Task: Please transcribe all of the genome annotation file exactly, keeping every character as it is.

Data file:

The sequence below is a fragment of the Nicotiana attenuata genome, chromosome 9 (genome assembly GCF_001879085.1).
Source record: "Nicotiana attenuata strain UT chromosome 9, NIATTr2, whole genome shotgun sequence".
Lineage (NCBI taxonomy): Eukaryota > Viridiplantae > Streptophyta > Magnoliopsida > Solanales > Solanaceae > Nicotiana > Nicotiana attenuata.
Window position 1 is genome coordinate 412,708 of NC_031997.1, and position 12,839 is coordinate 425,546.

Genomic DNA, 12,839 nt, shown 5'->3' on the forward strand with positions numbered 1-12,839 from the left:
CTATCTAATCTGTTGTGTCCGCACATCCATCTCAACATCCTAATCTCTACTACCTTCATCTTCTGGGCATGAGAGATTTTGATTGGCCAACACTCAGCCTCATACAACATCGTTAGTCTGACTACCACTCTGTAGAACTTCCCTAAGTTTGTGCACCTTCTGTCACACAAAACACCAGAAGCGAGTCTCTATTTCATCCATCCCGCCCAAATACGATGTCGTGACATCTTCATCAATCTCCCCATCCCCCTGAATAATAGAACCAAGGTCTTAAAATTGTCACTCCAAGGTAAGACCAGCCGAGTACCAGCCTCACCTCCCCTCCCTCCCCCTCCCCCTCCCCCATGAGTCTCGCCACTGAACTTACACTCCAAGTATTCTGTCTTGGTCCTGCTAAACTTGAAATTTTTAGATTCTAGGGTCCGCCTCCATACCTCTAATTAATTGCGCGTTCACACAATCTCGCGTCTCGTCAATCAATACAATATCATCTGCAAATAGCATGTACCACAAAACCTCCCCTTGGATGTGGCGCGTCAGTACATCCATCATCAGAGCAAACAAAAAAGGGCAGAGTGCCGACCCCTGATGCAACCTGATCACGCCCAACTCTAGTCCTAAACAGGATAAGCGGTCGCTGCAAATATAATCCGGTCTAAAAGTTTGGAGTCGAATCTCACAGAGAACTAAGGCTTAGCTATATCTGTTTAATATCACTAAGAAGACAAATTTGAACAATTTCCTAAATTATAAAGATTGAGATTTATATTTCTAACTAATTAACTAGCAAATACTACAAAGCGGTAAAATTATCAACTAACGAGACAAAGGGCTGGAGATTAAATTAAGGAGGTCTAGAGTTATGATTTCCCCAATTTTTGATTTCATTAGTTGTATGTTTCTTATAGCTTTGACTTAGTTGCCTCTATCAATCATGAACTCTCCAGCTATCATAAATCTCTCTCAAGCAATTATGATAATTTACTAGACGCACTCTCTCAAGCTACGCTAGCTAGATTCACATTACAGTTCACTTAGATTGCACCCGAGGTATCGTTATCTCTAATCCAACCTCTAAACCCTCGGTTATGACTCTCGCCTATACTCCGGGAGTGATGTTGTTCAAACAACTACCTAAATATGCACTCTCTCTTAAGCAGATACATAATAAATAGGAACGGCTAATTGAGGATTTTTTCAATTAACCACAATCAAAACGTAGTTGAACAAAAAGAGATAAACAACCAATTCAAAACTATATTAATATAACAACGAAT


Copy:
The sequence below is a fragment of the Nicotiana attenuata genome, chromosome 9 (genome assembly GCF_001879085.1).
Source record: "Nicotiana attenuata strain UT chromosome 9, NIATTr2, whole genome shotgun sequence".
Lineage (NCBI taxonomy): Eukaryota > Viridiplantae > Streptophyta > Magnoliopsida > Solanales > Solanaceae > Nicotiana > Nicotiana attenuata.
Window position 1 is genome coordinate 412,708 of NC_031997.1, and position 12,839 is coordinate 425,546.

Genomic DNA, 12,839 nt, shown 5'->3' on the forward strand with positions numbered 1-12,839 from the left:
CTATCTAATCTGTTGTGTCCGCACATCCATCTCAACATCCTAATCTCTACTACCTTCATCTTCTGGGCATGAGAGATTTTGATTGGCCAACACTCAGCCTCATACAACATCGTTAGTCTGACTACCACTCTGTAGAACTTCCCTAAGTTTGTGCACCTTCTGTCACACAAAACACCAGAAGCGAGTCTCTATTTCATCCATCCCGCCCAAATACGATGTCGTGACATCTTCATCAATCTCCCCATCCCCCTGAATAATAGAACCAAGGTCTTAAAATTGTCACTCCAAGGTAAGACCAGCCGAGTACCAGCCTCACCTCCCCTCCCTCCCCCTCCCCCTCCCCCATGAGTCTCGCCACTGAACTTACACTCCAAGTATTCTGTCTTGGTCCTGCTAAACTTGAAATTTTTAGATTCTAGGGTCCGCCTCCATACCTCTAATTAATTGCGCGTTCACACAATCTCGCGTCTCGTCAATCAATACAATATCATCTGCAAATAGCATGTACCACAAAACCTCCCCTTGGATGTGGCGCGTCAGTACATCCATCATCAGAGCAAACAAAAAAGGGCAGAGTGCCGACCCCTGATGCAACCTGATCACGCCCAACTCTAGTCCTAAACAGGATAAGCGGTCGCTGCAAATATAATCCGGTCTAAAAGTTTGGAGTCGAATCTCACAGAGAACTAAGGCTTAGCTATATCTGTTTAATATCACTAAGAAGACAAATTTGAACAATTTCCTAAATTATAAAGATTGAGATTTATATTTCTAACTAATTAACTAGCAAATACTACAAAGCGGTAAAATTATCAACTAACGAGACAAAGGGCTGGAGATTAAATTAAGGAGGTCTAGAGTTATGATTTCCCCAATTTTTGATTTCATTAGTTGTATGTTTCTTATAGCTTTGACTTAGTTGCCTCTATCAATCATGAACTCTCCAGCTATCATAAATCTCTCTCAAGCAATTATGATAATTTACTAGACGCACTCTCTCAAGCTACGCTAGCTAGATTCACATTACAGTTCACTTAGATTGCACCCGAGGTATCGTTATCTCTAATCCAACCTCTAAACCCTCGGTTATGACTCTCGCCTATACTCCGGGAGTGATGTTGTTCAAACAACTACCTAAATATGCACTCTCTCTTAAGCAGATACATAATAAATAGGAACGGCTAATTGAGGATTTTTTCAATTAACCACAATCAAAACGTAGTTGAACAAAAAGAGATAAACAACCAATTCAAAACTATATTAATATAACAACGAAT